C.J. Wilcher played a season-low 10 minutes in Nebraska’s win against Wisconsin on Feb. 11. He did not see the court at all in the second half as the Huskers battled back from a 17-point deficit to win in overtime. He shot 31.2% from 3 through Nebraska’s first 26 games (after shooting 40.6% a season ago).
Yet when Nebraska took the court at Rutgers on Tuesday, he was among the first five as Fred Hoiberg used his ninth different starting lineup (and seventh in the past 11 games). Despite his struggles, Hoiberg gave him a chance to start while playing in his home state of New Jersey, and the 6-foot-5 guard delivered.
Wilcher finished with 17 points on 6-of-11 from the field including 5-of-9 from 3 (a career high for made 3s). He sparked the Huskers to one of their best offensive performances of the season as the Huskers hung 82 on the Scarlet Knights in a 10-point win.
“C.J., we felt good about him getting back in the lineup,” Hoiberg said. “I loved his energy on the bench, even though he didn’t play in the second half against Wisconsin. He was over there engaged and talking to guys, he was talking to guys in the huddle, and that’s what it’s all about. That’s what this team has been really good at: whatever their role is they’ve accepted it and and they’ve thrived in it. C.J., to not play in in a half and then go into a starting role and be as key as anybody on the floor the other night just, I think, shows you everything or tells you everything you need to know about this group.”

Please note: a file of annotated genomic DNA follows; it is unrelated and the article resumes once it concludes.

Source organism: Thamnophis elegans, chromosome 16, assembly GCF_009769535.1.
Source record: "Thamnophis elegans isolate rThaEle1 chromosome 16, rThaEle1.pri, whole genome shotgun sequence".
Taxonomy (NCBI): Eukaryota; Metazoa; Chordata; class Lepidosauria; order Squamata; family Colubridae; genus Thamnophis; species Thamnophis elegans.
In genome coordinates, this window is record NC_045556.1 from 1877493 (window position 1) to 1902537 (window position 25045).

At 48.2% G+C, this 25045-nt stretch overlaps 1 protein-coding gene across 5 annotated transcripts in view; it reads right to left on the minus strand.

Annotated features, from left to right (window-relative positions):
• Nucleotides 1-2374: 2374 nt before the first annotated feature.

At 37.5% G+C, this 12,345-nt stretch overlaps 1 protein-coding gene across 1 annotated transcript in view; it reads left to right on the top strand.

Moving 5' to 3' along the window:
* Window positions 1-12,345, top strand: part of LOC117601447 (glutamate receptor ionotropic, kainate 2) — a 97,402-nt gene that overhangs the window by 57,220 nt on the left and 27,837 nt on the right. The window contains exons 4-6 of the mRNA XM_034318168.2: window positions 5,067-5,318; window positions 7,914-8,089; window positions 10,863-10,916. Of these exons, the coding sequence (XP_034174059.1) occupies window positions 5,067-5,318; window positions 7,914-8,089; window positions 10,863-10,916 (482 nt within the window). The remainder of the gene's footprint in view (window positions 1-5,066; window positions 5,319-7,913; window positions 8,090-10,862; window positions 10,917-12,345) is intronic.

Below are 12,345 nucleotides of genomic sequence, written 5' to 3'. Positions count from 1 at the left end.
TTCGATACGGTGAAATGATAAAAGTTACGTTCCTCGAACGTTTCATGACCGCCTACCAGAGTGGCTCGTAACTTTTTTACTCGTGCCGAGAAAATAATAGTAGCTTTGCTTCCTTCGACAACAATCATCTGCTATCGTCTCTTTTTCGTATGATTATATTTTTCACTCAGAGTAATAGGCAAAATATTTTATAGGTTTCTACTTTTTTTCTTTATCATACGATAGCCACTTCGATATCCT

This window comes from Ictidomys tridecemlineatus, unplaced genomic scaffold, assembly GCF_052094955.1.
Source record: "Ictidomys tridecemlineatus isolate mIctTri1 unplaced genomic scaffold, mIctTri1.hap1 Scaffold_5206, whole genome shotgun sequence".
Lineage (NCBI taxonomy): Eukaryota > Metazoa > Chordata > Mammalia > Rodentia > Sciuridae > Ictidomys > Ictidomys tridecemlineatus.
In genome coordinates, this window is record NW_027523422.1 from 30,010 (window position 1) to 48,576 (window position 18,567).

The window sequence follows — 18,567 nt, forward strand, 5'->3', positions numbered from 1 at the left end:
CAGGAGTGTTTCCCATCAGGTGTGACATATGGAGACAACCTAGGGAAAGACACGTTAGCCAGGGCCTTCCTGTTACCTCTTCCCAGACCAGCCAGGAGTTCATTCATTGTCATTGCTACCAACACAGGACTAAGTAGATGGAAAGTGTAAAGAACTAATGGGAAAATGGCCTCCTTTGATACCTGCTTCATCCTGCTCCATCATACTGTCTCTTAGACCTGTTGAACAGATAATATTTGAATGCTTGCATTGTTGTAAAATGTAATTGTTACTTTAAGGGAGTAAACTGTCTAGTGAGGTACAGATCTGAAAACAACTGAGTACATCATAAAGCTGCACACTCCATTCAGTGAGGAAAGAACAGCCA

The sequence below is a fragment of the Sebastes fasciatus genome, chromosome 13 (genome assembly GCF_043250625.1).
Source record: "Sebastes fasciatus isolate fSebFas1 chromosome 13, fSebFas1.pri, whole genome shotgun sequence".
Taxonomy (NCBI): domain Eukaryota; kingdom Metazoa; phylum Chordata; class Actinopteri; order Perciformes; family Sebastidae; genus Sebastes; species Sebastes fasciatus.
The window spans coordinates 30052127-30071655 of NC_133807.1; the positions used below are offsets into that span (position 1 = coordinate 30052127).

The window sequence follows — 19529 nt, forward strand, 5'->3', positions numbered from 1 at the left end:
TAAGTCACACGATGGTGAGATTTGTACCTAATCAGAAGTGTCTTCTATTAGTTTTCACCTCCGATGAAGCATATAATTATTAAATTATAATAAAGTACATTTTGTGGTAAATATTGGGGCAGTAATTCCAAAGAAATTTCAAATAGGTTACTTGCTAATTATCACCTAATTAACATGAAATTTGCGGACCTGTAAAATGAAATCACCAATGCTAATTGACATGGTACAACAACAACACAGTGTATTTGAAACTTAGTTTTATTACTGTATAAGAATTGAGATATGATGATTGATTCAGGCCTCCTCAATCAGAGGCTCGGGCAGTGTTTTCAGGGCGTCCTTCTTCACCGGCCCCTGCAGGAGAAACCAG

Let’s take a look at how Wilcher was able to get going, shall we?
Wilcher got off to a great start, knocking down his first three shots. Here’s the first one, about four-and-a-half minutes into the game.
First, Wilcher helps force the turnover with an aggressive double team on the post. Jamarques Lawrence pushes the pace and kicks to Keisei Tominaga, who got a piece of the paint before kicking it back to Lawrence in the corner. Caleb McConnell rotated to him, so Lawrence made the extra pass to Wilcher and he stepped in to knock down the shot over a late contest from Cam Spencer.
His next opportunity came on the next possession.